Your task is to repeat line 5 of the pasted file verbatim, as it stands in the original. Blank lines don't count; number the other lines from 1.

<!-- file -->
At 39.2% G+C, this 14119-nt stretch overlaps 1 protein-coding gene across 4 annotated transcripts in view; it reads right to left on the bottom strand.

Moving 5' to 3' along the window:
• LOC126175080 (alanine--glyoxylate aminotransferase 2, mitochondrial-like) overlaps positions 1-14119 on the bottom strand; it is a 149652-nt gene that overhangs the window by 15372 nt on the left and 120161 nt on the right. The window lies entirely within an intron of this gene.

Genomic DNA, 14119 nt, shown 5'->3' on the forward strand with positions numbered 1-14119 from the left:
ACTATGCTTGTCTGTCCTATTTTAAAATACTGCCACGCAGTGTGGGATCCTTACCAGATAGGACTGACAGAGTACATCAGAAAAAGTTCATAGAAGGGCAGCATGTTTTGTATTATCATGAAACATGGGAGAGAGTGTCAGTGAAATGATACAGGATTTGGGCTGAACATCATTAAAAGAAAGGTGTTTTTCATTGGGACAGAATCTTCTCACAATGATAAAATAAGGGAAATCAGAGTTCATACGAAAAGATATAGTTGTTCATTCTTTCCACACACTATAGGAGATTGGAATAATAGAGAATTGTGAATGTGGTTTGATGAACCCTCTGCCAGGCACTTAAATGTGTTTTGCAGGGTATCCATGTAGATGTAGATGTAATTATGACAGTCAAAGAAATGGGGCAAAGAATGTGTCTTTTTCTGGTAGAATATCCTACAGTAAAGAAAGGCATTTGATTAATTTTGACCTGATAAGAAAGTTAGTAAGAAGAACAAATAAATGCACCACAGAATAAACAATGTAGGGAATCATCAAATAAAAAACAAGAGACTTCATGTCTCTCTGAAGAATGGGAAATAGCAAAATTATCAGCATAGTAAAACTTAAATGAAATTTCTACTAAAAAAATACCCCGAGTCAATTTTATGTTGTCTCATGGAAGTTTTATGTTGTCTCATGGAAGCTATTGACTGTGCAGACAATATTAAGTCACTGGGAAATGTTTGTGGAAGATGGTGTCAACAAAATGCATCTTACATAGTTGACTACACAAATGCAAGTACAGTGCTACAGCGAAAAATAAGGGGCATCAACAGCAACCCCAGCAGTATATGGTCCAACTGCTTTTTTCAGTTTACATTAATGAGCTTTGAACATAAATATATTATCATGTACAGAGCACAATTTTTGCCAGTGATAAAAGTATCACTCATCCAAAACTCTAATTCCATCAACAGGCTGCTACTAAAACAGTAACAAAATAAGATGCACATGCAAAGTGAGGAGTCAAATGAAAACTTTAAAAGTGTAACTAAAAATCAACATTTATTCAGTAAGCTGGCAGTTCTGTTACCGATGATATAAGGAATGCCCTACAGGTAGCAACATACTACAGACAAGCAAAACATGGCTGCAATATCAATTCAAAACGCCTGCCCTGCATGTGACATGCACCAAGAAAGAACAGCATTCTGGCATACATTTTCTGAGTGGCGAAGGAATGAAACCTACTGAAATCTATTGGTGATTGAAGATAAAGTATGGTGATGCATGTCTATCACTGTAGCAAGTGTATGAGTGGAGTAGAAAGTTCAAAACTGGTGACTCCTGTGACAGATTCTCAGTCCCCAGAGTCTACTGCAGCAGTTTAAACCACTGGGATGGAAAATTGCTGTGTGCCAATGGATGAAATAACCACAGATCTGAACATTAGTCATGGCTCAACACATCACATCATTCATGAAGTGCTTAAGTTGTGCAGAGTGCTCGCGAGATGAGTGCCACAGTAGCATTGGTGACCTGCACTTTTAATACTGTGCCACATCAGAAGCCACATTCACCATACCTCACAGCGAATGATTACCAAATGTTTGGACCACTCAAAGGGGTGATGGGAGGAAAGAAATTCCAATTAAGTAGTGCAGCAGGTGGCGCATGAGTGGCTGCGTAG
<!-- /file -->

ACTATGCTTGTCTGTCCTATTTTAAAATACTGCCACGCAGTGTGGGATCCTTACCAGATAGGACTGACAGAGTACATCAGAAAAAGTTCATAGAAGGGCAGCATGTTTTGTATTATCATGAAACATGGGAGAGAGTGTCAGTGAAATGATACAGGATTTGGGCTGAACATCATTAAAAGAAAGGTGTTTTTCATTGGGACAGAATCTTCTCACAATGATAAAATAAGGGAAATCAGAGTTCATACGAAAAGATATAGTTGTTCATTCTTTCCACACACTATAGGAGATTGGAATAATAGAGAATTGTGAATGTGGTTTGATGAACCCTCTGCCAGGCACTTAAATGTGTTTTGCAGGGTATCCATGTAGATGTAGATGTAATTATGACAGTCAAAGAAATGGGGCAAAGAATGTGTCTTTTTCTGGTAGAATATCCTACAGTAAAGAAAGGCATTTGATTAATTTTGACCTGATAAGAAAGTTAGTAAGAAGAACAAATAAATGCACCACAGAATAAACAATGTAGGGAATCATCAAATAAAAAACAAGAGACTTCATGTCTCTCTGAAGAATGGGAAATAGCAAAATTATCAGCATAGTAAAACTTAAATGAAATTTCTACTAAAAAAATACCCCGAGTCAATTTTATGTTGTCTCATGGAAGTTTTATGTTGTCTCATGGAAGCTATTGACTGTGCAGACAATATTAAGTCACTGGGAAATGTTTGTGGAAGATGGTGTCAACAAAATGCATCTTACATAGTTGACTACACAAATGCAAGTACAGTGCTACAGCGAAAAATAAGGGGCATCAACAGCAACCCCAGCAGTATATGGTCCAACTGCTTTTTTCAGTTTACATTAATGAGCTTTGAACATAAATATATTATCATGTACAGAGCACAATTTTTGCCAGTGATAAAAGTATCACTCATCCAAAACTCTAATTCCATCAACAGGCTGCTACTAAAACAGTAACAAAATAAGATGCACATGCAAAGTGAGGAGTCAAATGAAAACTTTAAAAGTGTAACTAAAAATCAACATTTATTCAGTAAGCTGGCAGTTCTGTTACCGATGATATAAGGAATGCCCTACAGGTAGCAACATACTACAGACAAGCAAAACATGGCTGCAATATCAATTCAAAACGCCTGCCCTGCATGTGACATGCACCAAGAAAGAACAGCATTCTGGCATACATTTTCTGAGTGGCGAAGGAATGAAACCTACTGAAATCTATTGGTGATTGAAGATAAAGTATGGTGATGCATGTCTATCACTGTAGCAAGTGTATGAGTGGAGTAGAAAGTTCAAAACTGGTGACTCCTGTGACAGATTCTCAGTCCCCAGAGTCTACTGCAGCAGTTTAAACCACTGGGATGGAAAATTGCTGTGTGCCAATGGATGAAATAACCACAGATCTGAACATTAGTCATGGCTCAACACATCACATCATTCATGAAGTGCTTAAGTTGTGCAGAGTGCTCGCGAGATGAGTGCCACAGTAGCATTGGTGACCTGCACTTTTAATACTGTGCCACATCAGAAGCCACATTCACCATACCTCACAGCGAATGATTACCAAATGTTTGGACCACTCAAAGGGGTGATGGGAGGAAAGAAATTCCAATTAAGTAGTGCAGCAGGTGGCGCATGAGTGGCTGCGTAG